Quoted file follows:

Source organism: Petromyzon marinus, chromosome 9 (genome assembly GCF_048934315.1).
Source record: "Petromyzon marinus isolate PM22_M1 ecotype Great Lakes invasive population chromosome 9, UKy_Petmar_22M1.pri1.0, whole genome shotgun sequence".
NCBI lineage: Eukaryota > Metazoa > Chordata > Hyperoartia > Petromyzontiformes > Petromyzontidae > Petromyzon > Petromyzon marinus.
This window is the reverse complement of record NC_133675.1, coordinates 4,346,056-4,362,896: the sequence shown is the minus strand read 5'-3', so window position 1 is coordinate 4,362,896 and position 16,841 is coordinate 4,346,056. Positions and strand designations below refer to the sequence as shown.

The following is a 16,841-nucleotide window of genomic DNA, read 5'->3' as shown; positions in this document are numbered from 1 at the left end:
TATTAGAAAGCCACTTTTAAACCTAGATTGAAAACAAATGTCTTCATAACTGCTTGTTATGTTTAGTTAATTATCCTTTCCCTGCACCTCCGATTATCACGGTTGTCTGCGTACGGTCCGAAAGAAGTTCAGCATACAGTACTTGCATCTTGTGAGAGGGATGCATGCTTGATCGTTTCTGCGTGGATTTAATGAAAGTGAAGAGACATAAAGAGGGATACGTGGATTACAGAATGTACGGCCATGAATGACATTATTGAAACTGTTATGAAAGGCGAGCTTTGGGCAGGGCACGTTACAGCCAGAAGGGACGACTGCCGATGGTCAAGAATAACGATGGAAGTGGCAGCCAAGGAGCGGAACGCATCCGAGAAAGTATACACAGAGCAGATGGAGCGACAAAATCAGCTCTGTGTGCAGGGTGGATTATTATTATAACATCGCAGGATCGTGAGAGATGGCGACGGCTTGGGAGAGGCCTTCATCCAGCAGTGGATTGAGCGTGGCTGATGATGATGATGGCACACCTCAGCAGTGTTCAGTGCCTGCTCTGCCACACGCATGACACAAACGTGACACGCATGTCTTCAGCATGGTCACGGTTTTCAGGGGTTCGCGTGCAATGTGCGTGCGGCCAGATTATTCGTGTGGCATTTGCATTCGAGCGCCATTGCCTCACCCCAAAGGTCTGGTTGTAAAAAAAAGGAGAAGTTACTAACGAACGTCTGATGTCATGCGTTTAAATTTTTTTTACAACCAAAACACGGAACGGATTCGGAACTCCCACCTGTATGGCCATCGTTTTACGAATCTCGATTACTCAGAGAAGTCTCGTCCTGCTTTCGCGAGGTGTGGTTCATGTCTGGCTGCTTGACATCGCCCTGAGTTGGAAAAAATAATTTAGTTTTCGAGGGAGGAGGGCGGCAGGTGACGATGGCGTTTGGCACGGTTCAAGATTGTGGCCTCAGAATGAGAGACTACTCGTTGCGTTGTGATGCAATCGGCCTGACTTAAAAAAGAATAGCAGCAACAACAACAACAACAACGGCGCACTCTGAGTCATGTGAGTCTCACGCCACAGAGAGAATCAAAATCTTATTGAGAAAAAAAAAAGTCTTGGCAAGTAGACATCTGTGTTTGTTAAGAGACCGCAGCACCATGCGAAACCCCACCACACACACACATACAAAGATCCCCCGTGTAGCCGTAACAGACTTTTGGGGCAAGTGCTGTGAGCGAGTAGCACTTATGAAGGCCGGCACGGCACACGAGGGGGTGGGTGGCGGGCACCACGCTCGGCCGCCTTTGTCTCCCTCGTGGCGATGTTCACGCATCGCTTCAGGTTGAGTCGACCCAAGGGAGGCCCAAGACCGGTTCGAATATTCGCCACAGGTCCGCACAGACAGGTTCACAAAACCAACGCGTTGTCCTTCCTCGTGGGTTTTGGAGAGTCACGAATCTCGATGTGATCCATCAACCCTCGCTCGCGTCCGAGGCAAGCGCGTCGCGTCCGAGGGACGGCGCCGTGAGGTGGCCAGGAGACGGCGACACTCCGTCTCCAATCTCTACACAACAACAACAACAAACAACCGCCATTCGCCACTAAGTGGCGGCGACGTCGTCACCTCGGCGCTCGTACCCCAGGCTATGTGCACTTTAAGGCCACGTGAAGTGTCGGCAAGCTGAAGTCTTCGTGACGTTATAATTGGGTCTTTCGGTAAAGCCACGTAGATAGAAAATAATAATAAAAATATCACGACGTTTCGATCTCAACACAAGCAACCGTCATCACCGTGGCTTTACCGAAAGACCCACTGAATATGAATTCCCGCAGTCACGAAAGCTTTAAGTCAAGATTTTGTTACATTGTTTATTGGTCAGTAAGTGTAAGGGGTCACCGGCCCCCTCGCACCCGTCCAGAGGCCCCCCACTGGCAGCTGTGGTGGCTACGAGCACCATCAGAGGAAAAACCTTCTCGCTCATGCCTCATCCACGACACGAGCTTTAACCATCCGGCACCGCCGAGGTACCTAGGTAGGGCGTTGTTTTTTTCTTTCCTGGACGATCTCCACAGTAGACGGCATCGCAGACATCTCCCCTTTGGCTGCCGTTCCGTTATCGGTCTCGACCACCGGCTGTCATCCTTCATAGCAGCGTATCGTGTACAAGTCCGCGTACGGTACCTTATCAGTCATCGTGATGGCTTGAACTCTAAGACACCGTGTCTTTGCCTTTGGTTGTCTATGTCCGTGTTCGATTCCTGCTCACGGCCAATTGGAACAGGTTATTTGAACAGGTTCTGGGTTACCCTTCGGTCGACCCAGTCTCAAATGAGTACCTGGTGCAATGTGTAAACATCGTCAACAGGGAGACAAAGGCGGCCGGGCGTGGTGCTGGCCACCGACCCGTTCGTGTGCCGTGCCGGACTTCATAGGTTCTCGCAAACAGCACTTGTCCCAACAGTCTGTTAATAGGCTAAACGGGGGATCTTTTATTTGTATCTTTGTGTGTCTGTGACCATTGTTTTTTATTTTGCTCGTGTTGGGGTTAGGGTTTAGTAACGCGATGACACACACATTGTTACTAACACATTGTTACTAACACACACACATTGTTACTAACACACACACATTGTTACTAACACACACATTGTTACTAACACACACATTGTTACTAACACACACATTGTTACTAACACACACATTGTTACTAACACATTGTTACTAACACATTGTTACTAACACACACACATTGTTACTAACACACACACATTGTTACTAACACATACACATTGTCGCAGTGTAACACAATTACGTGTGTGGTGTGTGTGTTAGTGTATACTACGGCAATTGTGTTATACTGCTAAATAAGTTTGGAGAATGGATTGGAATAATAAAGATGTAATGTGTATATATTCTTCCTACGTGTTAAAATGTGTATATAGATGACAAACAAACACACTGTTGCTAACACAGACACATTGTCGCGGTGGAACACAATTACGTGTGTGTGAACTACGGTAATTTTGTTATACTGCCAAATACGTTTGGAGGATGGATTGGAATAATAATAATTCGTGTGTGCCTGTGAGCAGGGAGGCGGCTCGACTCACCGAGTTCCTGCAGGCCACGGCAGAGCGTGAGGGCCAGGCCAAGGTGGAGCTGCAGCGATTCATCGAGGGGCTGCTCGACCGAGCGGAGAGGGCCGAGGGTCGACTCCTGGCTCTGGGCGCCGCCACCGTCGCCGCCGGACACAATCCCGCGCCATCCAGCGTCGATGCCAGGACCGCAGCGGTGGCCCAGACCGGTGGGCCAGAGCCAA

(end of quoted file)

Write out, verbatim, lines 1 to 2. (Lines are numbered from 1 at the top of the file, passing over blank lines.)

Source organism: Petromyzon marinus, chromosome 9 (genome assembly GCF_048934315.1).
Source record: "Petromyzon marinus isolate PM22_M1 ecotype Great Lakes invasive population chromosome 9, UKy_Petmar_22M1.pri1.0, whole genome shotgun sequence".